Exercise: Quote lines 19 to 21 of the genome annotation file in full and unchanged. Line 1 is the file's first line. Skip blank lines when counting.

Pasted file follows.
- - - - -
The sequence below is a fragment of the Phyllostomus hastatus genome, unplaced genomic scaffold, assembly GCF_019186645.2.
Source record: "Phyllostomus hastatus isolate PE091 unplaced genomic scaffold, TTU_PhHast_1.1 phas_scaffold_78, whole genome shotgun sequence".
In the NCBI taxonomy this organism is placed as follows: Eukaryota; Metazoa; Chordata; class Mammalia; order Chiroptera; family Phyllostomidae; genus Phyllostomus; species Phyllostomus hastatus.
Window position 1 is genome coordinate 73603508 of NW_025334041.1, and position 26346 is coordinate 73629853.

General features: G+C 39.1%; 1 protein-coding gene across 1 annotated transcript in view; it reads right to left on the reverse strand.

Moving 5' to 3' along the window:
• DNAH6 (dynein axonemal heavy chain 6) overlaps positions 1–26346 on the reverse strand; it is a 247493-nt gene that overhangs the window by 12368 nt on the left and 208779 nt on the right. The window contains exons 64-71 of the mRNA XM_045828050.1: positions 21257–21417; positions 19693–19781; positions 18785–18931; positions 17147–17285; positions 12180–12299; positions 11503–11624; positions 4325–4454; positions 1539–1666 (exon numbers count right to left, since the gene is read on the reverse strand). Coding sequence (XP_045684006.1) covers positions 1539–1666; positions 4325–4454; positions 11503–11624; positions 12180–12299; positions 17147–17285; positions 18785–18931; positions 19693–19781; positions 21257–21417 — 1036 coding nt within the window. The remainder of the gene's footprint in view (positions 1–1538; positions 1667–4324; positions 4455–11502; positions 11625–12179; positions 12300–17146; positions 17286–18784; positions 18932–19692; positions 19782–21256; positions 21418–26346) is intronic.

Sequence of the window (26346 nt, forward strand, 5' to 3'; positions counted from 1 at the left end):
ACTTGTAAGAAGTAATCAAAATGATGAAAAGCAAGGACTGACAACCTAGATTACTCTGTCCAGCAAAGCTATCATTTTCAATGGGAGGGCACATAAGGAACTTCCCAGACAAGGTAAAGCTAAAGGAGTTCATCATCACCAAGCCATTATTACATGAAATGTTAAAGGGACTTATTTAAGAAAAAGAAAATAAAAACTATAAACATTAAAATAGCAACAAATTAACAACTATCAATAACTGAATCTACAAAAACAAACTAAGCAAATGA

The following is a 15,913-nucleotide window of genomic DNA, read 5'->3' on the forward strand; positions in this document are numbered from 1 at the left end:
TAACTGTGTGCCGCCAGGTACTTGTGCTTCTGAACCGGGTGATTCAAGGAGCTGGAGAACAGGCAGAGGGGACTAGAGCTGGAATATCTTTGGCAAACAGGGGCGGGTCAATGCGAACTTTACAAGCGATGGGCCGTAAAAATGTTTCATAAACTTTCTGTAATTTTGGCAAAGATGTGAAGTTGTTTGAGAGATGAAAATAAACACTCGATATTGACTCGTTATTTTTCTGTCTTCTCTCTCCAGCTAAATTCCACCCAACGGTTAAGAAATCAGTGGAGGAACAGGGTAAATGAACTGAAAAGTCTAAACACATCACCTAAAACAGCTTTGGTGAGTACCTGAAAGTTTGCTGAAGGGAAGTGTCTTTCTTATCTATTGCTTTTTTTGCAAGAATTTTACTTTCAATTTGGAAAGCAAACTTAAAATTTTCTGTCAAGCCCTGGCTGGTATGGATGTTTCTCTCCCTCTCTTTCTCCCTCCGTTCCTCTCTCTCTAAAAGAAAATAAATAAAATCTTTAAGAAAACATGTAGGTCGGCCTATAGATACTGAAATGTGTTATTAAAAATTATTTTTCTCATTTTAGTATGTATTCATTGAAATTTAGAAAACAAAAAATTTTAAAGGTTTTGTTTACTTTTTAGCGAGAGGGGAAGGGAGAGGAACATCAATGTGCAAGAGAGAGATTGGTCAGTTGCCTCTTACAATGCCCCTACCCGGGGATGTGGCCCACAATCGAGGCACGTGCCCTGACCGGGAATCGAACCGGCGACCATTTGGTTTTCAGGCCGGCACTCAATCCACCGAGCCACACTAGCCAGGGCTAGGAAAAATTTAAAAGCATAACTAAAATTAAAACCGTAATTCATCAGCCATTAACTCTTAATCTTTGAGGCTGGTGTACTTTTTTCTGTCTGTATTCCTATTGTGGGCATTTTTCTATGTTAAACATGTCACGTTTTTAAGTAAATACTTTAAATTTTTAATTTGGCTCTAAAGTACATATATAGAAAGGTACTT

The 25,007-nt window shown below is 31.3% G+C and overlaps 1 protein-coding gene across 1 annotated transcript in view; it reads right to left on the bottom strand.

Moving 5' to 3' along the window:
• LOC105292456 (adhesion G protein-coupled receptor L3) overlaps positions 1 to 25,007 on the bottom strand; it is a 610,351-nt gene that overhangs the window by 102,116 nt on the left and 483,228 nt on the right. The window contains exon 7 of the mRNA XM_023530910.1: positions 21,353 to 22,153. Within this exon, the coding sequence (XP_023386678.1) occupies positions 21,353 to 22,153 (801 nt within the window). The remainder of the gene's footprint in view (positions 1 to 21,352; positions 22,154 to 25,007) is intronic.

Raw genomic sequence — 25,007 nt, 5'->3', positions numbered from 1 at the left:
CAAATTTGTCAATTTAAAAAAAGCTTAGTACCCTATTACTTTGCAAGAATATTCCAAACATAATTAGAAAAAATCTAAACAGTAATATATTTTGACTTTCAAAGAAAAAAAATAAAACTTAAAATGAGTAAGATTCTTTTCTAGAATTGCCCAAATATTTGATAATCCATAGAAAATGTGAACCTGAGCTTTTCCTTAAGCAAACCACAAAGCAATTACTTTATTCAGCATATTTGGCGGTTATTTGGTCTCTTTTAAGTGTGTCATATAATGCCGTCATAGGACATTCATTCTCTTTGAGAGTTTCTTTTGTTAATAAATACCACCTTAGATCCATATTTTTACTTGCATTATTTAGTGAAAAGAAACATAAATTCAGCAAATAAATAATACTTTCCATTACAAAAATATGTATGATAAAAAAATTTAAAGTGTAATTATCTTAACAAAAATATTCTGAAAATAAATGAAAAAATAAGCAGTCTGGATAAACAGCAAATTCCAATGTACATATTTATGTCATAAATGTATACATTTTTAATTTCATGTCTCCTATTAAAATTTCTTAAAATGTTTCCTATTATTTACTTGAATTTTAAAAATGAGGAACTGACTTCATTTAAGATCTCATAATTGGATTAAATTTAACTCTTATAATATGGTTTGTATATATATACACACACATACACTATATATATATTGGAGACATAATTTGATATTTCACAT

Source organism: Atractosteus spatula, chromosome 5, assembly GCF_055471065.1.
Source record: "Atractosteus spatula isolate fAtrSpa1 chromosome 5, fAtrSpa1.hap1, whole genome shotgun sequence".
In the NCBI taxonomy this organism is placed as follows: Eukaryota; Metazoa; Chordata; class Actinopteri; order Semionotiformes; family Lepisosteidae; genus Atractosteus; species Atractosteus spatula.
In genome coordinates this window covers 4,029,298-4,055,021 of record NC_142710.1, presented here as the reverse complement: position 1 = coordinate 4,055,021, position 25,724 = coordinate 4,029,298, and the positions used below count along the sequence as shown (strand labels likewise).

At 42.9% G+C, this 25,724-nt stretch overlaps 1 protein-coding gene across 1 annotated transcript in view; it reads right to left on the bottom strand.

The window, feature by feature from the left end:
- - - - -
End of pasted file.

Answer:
In the NCBI taxonomy this organism is placed as follows: Eukaryota; Metazoa; Chordata; class Actinopteri; order Semionotiformes; family Lepisosteidae; genus Atractosteus; species Atractosteus spatula.
In genome coordinates this window covers 4,029,298-4,055,021 of record NC_142710.1, presented here as the reverse complement: position 1 = coordinate 4,055,021, position 25,724 = coordinate 4,029,298, and the positions used below count along the sequence as shown (strand labels likewise).

At 42.9% G+C, this 25,724-nt stretch overlaps 1 protein-coding gene across 1 annotated transcript in view; it reads right to left on the bottom strand.